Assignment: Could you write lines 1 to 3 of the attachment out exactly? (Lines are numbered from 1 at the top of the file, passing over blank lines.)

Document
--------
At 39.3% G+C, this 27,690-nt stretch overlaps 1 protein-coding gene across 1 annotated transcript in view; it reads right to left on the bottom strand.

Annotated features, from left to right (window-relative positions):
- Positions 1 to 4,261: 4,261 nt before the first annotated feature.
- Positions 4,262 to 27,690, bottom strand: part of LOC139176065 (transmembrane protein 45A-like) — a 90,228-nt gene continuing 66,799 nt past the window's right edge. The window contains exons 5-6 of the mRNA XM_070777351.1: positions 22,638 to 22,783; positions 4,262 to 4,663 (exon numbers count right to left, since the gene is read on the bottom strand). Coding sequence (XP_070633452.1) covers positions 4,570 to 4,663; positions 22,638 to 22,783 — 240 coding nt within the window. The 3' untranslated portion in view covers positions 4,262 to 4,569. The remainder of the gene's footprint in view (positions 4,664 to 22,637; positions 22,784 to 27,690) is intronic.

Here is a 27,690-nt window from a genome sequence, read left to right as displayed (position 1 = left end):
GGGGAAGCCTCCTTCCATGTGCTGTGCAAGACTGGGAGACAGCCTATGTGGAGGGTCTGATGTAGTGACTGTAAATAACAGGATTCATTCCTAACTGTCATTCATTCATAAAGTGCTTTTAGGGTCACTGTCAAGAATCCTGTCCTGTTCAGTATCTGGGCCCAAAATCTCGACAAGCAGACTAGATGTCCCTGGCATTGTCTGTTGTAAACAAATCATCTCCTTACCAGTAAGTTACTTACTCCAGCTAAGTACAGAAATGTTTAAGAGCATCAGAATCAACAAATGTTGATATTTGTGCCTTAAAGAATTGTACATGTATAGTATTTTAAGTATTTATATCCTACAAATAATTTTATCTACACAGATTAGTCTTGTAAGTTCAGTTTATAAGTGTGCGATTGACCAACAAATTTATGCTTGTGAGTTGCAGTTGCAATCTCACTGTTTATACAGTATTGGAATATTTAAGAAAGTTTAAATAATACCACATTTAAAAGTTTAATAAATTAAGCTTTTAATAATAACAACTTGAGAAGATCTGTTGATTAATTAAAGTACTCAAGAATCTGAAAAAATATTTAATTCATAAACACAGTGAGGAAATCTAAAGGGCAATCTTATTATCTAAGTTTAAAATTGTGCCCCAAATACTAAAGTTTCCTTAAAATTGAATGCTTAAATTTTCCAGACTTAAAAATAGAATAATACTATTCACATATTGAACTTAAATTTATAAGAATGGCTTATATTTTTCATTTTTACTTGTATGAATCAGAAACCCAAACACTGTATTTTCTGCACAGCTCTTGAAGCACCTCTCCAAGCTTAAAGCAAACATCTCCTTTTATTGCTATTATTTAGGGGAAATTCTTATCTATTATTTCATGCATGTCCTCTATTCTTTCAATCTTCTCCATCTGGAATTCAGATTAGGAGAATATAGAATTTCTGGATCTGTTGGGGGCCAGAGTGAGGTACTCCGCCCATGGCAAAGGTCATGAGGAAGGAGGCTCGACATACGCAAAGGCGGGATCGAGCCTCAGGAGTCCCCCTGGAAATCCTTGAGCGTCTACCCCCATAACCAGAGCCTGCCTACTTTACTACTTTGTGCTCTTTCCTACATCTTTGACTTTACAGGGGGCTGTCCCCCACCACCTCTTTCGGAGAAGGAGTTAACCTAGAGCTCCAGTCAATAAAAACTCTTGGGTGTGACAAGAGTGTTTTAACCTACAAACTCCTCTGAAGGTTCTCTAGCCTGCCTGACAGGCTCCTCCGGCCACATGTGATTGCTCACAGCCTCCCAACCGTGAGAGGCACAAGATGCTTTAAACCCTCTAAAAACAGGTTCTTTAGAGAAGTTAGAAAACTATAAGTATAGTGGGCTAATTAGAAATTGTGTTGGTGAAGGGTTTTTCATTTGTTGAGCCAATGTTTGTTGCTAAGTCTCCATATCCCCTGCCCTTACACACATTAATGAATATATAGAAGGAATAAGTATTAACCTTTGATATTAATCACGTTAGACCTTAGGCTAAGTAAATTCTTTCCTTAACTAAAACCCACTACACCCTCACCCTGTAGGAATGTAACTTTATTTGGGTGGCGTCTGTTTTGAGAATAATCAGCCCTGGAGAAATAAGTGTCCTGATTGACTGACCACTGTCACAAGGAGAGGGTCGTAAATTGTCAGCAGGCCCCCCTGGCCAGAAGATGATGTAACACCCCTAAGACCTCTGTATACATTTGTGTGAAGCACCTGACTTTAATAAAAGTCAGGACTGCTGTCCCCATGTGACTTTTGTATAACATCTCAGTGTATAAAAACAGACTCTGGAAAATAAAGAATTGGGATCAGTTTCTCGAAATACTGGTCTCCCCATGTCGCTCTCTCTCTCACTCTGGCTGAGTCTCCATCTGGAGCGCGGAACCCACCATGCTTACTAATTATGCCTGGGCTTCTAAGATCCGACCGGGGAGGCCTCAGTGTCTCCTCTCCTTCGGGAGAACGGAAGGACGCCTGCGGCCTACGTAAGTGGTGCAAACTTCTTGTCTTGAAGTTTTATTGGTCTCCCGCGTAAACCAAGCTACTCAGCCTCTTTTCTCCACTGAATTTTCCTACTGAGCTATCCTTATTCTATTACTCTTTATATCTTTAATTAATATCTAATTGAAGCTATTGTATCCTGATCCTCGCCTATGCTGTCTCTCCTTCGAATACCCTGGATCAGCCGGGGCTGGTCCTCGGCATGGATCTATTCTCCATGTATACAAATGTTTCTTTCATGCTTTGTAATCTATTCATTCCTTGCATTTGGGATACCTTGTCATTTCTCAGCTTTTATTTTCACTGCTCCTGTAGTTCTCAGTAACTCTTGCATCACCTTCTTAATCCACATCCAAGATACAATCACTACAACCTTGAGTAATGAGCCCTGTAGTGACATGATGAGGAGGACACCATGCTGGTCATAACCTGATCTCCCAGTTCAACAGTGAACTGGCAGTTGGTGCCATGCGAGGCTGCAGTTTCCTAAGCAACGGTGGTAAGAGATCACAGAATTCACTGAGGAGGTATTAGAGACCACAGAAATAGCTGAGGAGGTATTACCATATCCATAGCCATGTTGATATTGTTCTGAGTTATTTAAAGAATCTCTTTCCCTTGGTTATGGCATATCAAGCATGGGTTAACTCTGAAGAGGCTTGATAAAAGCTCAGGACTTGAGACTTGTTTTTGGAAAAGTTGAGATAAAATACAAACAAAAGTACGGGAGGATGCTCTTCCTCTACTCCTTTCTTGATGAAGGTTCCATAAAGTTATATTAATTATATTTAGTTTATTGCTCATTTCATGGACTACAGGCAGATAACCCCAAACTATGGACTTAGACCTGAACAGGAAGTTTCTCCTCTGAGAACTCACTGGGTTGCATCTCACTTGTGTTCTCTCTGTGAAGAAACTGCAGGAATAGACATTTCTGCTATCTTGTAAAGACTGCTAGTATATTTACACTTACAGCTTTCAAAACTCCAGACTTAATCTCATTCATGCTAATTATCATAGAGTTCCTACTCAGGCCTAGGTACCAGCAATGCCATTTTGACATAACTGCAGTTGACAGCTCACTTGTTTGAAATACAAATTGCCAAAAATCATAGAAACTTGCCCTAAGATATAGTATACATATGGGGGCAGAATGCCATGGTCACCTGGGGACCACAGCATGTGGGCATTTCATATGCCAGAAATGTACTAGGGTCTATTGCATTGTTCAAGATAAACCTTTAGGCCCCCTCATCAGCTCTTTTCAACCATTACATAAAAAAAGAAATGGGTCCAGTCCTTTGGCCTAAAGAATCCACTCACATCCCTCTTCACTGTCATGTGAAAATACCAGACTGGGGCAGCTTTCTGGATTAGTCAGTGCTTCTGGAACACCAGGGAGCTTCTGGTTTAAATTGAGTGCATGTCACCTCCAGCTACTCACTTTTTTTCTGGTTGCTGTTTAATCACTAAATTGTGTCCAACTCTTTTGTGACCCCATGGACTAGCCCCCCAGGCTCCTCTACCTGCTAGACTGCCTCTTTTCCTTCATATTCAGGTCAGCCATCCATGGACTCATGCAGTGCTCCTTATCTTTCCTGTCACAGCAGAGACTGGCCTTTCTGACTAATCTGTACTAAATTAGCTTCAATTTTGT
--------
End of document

At 39.3% G+C, this 27,690-nt stretch overlaps 1 protein-coding gene across 1 annotated transcript in view; it reads right to left on the bottom strand.

Annotated features, from left to right (window-relative positions):
- Positions 1 to 4,261: 4,261 nt before the first annotated feature.